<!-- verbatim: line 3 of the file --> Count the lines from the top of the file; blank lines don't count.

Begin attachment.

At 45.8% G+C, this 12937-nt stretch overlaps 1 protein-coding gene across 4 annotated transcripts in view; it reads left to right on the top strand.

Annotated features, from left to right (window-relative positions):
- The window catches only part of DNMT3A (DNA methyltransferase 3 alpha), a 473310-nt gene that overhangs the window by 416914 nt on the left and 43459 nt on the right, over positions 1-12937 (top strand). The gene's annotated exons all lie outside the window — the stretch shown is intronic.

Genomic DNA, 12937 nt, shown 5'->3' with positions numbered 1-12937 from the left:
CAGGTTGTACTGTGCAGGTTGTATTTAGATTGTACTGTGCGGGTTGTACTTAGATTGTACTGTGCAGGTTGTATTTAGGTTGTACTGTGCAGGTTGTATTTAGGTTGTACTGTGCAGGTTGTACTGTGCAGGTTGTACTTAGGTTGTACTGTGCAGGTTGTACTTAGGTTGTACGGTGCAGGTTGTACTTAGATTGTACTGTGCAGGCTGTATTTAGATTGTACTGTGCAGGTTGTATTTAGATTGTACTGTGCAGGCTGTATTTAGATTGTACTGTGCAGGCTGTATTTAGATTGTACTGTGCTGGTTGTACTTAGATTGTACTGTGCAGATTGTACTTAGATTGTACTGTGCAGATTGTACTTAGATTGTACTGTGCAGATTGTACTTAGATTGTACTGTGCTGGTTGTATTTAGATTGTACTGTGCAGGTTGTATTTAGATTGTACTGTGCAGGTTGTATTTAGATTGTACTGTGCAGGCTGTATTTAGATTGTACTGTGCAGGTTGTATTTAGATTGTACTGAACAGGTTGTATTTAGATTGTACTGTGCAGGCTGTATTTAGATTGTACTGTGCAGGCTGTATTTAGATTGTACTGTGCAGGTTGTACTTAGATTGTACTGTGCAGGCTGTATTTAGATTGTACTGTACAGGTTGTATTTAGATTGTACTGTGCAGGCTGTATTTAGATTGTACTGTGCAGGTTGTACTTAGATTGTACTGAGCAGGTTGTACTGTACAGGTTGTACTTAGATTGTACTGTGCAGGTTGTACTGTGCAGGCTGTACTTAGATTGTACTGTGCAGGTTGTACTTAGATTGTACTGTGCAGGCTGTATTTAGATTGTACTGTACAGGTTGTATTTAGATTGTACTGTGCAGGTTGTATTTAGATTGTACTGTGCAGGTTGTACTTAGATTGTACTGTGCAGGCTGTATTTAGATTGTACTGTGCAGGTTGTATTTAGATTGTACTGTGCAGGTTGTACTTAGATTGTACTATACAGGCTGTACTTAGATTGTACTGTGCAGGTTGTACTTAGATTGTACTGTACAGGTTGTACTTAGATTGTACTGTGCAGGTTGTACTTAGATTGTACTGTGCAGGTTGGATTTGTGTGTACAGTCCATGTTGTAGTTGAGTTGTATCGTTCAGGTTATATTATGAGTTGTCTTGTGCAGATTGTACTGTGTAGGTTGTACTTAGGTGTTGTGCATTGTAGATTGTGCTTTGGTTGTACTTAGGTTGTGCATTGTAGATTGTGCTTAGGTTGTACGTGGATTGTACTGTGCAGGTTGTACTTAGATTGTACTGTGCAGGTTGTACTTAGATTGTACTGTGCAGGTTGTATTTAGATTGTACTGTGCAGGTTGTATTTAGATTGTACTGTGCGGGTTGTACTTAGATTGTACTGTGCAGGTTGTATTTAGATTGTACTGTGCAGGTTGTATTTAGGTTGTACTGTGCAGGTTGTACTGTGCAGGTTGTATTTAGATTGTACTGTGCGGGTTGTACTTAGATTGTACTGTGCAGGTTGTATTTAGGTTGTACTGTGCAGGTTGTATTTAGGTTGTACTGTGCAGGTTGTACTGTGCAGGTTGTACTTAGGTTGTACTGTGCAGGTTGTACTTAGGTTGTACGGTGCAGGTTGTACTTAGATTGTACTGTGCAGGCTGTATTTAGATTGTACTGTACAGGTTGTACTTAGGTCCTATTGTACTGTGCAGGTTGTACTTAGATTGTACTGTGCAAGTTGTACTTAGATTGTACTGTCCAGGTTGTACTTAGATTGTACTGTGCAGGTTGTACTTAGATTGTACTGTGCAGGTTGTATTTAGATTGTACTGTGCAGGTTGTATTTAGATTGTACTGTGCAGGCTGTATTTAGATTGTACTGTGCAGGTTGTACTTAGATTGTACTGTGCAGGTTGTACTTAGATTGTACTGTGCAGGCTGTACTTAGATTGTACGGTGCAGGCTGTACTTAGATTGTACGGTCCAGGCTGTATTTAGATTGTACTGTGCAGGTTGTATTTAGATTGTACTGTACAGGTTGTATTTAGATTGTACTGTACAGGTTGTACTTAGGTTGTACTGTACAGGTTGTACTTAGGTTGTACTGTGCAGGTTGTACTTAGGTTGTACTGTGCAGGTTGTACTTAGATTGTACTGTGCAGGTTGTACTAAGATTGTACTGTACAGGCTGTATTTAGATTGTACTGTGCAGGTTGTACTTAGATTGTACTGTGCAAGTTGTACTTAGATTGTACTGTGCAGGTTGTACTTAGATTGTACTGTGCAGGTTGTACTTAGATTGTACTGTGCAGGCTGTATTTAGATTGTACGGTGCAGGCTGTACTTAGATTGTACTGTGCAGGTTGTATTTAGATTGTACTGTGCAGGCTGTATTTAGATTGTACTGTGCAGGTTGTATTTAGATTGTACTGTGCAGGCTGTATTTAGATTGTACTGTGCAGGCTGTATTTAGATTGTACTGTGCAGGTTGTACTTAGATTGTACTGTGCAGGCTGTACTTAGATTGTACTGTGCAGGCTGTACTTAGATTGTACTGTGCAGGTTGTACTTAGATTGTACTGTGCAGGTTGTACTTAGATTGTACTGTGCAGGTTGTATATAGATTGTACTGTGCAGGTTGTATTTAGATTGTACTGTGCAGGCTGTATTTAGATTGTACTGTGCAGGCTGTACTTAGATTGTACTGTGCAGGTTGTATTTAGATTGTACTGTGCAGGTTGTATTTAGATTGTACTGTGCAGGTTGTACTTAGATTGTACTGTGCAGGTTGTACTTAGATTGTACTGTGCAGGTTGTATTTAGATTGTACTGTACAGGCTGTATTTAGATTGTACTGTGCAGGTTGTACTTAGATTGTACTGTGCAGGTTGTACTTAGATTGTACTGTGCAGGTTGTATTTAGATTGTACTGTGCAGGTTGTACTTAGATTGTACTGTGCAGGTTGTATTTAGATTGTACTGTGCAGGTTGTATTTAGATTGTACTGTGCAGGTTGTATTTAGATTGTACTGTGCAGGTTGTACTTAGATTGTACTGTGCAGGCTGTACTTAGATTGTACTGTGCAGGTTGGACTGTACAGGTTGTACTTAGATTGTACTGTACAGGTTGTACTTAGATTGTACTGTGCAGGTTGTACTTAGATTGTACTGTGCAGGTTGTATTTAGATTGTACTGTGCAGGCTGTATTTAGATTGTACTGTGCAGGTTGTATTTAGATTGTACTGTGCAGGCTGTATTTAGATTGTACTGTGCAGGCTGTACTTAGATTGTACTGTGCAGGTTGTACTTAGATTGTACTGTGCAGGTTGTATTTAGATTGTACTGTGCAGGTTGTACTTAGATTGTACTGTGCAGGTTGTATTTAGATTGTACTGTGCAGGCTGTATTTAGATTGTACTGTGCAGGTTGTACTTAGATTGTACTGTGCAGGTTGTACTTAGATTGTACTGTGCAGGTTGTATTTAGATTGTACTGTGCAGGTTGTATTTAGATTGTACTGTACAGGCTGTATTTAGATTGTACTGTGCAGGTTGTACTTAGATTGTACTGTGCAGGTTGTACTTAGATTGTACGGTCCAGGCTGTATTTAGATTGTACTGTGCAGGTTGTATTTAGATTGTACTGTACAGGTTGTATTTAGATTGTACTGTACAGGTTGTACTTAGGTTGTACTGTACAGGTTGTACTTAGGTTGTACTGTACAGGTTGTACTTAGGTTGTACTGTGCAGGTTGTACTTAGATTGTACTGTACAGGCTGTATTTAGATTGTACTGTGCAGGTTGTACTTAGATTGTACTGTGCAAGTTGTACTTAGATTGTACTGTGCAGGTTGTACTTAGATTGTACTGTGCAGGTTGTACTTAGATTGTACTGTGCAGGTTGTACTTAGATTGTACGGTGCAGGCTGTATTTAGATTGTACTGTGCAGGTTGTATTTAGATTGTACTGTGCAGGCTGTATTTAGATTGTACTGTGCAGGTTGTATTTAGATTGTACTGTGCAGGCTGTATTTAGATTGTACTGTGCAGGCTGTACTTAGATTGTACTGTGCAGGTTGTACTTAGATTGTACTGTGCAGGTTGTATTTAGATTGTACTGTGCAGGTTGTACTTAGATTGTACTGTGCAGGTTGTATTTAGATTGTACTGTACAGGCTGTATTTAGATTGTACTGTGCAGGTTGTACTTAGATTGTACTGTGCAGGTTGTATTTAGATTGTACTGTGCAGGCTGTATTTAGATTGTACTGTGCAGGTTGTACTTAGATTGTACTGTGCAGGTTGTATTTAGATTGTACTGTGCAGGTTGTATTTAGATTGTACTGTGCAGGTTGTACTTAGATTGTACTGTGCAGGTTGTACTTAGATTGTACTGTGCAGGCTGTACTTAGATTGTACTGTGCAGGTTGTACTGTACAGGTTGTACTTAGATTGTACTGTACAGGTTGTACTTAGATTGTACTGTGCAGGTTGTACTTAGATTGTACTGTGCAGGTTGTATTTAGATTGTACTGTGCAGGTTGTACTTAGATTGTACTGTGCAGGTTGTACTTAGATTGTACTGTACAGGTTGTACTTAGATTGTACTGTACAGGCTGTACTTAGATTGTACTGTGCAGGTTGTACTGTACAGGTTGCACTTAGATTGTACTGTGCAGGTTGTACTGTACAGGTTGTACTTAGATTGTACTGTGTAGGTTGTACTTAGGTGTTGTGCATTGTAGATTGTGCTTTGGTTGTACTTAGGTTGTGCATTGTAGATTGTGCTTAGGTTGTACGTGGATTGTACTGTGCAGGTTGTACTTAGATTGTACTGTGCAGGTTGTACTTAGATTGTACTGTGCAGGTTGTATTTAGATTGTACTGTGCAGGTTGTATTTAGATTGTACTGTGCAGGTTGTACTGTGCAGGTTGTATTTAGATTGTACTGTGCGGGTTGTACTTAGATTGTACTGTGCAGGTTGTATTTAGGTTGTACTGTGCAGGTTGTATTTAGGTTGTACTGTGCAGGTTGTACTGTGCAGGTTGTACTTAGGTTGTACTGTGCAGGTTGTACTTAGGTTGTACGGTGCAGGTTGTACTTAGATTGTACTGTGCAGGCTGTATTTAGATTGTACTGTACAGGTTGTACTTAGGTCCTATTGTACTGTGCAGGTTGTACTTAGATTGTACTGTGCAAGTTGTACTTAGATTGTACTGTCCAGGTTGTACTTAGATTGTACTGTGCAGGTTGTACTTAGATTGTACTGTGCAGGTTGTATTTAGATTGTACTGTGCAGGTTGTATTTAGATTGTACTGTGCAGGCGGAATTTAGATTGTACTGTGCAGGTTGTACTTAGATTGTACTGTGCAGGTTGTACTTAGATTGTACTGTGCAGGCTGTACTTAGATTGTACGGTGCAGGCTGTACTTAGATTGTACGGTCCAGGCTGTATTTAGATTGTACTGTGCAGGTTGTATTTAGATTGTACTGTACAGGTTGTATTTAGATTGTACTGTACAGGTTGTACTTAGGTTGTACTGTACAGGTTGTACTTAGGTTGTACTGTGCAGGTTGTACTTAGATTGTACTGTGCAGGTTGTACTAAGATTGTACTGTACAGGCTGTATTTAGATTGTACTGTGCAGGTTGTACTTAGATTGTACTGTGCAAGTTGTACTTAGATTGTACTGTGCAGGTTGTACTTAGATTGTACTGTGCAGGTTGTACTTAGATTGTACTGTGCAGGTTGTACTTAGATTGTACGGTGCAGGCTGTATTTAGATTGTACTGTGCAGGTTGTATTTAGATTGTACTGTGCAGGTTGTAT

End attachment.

- The window catches only part of DNMT3A (DNA methyltransferase 3 alpha), a 473310-nt gene that overhangs the window by 416914 nt on the left and 43459 nt on the right, over positions 1-12937 (top strand). The gene's annotated exons all lie outside the window — the stretch shown is intronic.